Those firms are the members of the "Nifty Fifty" club 2014 the 50 S&P 500 companies with the greatest stock market value 2014 that also disclosed executive compensation for 1992, the year before the limits on deductibility took effect.


Then, average total compensation per executive at the 40 companies was $2.1 million. In 2014, it had jumped to $12.7 million.


Along with aggressively boosting compensation, these companies have moved aggressively to pay-for-performance 2014 so much so that 76 percent of the total compensation in 2014 was tax-deductible. That's far more than if 1992 patterns had held.


The most striking number involves salaries, the only one of today's pay categories that is totally subject to the deductibility limit. Salaries shrank from 23 percent of compensation in 1992 to a mere 8.8 percent in 2014. The biggest growth area: performance-based restricted stock, which made up 40.5 percent of 2014 compensation. Restricted stock made up only 9.7 percent of compensation in 1992, and little of it was performance-based.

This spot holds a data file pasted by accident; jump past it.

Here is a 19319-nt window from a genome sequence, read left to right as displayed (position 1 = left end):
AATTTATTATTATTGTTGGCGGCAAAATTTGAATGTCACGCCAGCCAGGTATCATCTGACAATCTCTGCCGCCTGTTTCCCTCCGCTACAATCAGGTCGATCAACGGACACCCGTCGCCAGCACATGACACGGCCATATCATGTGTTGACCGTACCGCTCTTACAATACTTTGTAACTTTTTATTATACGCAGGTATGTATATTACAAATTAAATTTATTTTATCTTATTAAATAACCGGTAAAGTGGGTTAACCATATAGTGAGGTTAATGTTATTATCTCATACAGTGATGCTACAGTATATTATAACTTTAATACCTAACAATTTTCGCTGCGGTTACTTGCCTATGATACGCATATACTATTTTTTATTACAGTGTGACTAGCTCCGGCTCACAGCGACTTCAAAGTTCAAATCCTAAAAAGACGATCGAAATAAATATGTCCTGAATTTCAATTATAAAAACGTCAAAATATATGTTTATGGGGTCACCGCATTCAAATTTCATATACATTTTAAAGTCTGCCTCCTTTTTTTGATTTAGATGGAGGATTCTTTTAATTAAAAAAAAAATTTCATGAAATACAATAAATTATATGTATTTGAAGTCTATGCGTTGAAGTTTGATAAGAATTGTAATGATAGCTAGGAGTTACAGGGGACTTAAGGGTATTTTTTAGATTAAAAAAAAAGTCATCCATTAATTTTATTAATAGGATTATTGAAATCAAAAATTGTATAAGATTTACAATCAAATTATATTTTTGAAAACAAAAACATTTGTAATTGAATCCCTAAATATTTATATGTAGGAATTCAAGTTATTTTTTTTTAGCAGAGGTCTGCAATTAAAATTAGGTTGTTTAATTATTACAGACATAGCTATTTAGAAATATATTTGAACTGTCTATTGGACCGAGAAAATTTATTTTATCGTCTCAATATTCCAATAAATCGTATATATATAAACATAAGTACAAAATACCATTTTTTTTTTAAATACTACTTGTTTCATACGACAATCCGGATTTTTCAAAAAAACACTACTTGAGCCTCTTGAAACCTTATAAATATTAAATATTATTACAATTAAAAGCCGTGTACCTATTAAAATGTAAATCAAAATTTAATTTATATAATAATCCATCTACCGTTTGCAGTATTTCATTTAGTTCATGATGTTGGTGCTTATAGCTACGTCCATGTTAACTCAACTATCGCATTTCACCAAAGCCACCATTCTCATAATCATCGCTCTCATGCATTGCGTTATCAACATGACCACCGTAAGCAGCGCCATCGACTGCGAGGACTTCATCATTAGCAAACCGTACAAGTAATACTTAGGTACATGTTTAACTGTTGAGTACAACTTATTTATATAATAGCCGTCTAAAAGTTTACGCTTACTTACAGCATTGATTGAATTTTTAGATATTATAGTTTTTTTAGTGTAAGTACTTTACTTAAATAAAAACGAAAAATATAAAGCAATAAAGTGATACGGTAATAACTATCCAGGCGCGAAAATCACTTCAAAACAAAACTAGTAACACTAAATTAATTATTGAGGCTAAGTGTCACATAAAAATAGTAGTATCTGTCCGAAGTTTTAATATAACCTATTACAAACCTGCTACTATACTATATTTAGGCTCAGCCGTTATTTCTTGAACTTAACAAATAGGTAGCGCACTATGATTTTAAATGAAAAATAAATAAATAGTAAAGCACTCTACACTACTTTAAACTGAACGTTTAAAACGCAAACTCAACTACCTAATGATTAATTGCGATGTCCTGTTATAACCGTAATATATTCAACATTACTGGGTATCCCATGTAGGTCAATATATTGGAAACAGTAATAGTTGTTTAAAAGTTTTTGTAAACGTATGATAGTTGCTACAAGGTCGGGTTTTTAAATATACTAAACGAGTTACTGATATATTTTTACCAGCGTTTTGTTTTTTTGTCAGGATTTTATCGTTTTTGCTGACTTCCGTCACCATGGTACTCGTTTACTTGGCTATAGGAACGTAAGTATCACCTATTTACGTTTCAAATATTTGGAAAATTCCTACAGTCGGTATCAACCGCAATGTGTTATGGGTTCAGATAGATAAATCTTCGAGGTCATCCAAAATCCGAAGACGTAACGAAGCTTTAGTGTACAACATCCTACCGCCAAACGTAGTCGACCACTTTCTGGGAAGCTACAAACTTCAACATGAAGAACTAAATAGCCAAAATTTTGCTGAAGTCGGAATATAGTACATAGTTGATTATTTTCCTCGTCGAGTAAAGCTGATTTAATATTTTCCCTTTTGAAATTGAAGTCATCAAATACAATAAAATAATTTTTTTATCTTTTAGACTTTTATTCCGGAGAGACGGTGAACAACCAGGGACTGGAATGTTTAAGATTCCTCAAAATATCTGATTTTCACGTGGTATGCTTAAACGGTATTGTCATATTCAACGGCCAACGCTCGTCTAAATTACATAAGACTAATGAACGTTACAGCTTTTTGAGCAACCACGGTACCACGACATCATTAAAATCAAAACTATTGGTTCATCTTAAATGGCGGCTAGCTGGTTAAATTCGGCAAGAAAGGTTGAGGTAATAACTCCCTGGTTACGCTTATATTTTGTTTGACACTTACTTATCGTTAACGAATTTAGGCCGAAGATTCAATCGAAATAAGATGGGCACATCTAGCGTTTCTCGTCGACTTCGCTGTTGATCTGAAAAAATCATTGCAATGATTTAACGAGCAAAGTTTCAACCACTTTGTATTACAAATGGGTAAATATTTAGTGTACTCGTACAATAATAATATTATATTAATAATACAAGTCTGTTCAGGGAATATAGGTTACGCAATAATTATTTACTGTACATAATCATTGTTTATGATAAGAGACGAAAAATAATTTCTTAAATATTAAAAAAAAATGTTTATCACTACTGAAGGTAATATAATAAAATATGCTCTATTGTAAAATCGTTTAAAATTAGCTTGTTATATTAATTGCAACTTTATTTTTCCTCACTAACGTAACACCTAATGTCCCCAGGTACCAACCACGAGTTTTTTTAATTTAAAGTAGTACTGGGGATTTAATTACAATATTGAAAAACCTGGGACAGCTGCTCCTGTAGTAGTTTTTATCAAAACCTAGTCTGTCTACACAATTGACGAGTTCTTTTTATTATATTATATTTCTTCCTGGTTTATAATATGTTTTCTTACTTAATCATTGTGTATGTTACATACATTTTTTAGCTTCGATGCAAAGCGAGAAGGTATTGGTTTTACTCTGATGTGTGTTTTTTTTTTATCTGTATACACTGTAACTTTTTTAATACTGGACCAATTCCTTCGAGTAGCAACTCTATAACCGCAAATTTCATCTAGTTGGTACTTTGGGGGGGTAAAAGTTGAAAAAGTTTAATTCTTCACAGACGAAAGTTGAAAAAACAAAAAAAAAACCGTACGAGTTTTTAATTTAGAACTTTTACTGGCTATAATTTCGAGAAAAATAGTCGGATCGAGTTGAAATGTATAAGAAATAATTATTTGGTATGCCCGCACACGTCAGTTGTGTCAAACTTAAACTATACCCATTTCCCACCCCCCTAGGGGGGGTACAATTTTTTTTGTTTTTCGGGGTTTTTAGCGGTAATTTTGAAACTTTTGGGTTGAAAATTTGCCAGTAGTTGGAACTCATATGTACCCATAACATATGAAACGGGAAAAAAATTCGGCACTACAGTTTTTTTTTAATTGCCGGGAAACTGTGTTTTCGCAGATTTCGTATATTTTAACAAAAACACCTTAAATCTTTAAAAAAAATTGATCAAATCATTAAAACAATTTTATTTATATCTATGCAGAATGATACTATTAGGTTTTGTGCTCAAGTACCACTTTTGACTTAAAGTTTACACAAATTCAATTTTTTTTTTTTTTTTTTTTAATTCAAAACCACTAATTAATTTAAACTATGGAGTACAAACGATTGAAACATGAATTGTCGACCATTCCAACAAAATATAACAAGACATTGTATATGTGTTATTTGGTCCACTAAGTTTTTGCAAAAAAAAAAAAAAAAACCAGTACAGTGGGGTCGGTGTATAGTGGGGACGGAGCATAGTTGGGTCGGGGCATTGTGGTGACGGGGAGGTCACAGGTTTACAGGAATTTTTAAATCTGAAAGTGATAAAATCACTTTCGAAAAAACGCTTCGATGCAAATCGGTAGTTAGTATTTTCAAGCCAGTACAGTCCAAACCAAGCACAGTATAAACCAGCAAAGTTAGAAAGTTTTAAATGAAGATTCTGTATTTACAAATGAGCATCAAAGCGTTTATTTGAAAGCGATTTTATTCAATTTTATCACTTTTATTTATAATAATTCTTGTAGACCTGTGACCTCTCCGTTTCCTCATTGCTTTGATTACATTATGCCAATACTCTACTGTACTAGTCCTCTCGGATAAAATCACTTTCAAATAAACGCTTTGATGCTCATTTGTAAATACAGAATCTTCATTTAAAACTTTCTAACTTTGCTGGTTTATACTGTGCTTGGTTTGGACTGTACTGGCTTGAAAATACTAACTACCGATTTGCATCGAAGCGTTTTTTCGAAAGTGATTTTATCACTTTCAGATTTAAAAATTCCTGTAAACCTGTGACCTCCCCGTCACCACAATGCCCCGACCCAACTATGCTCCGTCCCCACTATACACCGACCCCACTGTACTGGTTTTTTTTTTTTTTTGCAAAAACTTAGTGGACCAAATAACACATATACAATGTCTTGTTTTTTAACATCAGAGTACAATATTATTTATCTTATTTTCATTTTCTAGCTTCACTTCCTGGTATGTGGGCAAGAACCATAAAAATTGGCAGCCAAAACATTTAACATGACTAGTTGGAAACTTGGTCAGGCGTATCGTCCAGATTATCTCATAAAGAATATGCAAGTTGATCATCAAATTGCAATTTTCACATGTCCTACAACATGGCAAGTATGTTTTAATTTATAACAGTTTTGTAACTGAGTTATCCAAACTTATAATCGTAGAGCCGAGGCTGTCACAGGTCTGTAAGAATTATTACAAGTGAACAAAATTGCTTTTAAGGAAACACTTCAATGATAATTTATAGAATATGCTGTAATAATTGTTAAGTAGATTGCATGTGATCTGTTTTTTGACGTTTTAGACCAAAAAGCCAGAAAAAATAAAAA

"The trend has been to make restricted shares pay-for-performance instead of just vesting over time," said Dan Marcec, Equilar's director of content. He said 83 percent of restricted share grants to chief executives of S&P 500 companies are now based partly or entirely on performance, up from 58 percent in 2010.


Bonuses have also shifted substantially into the pay-for-performance category, Equilar's numbers show. Bonuses made up 21.4 percent of executive compensation at the companies we reviewed in 2014, and 93 percent of that was performance-based.


What's driving this shift? Tax deductions are a factor but not the single factor.


"There has been a lot of scrutiny and pressure from investors and from the say-on-pay rules that are part of Dodd-Frank," Marcec said. That's the financial-reform legislation that was passed after the 2008 financial crisis and that requires, among other things, that public companies offer shareholders a nonbinding vote at least once every three years on top execs' pay packages.


Shareholders have been overwhelmingly receptive to "say on pay" proposals. According to a Conference Board study, 91 percent of the shares voted last year approved "say on pay." Only about 1.5 percent of the firms in the Conference Board's database 2014 44 of the Russell 3000 companies 2014 failed to get support from a majority of the voting shares.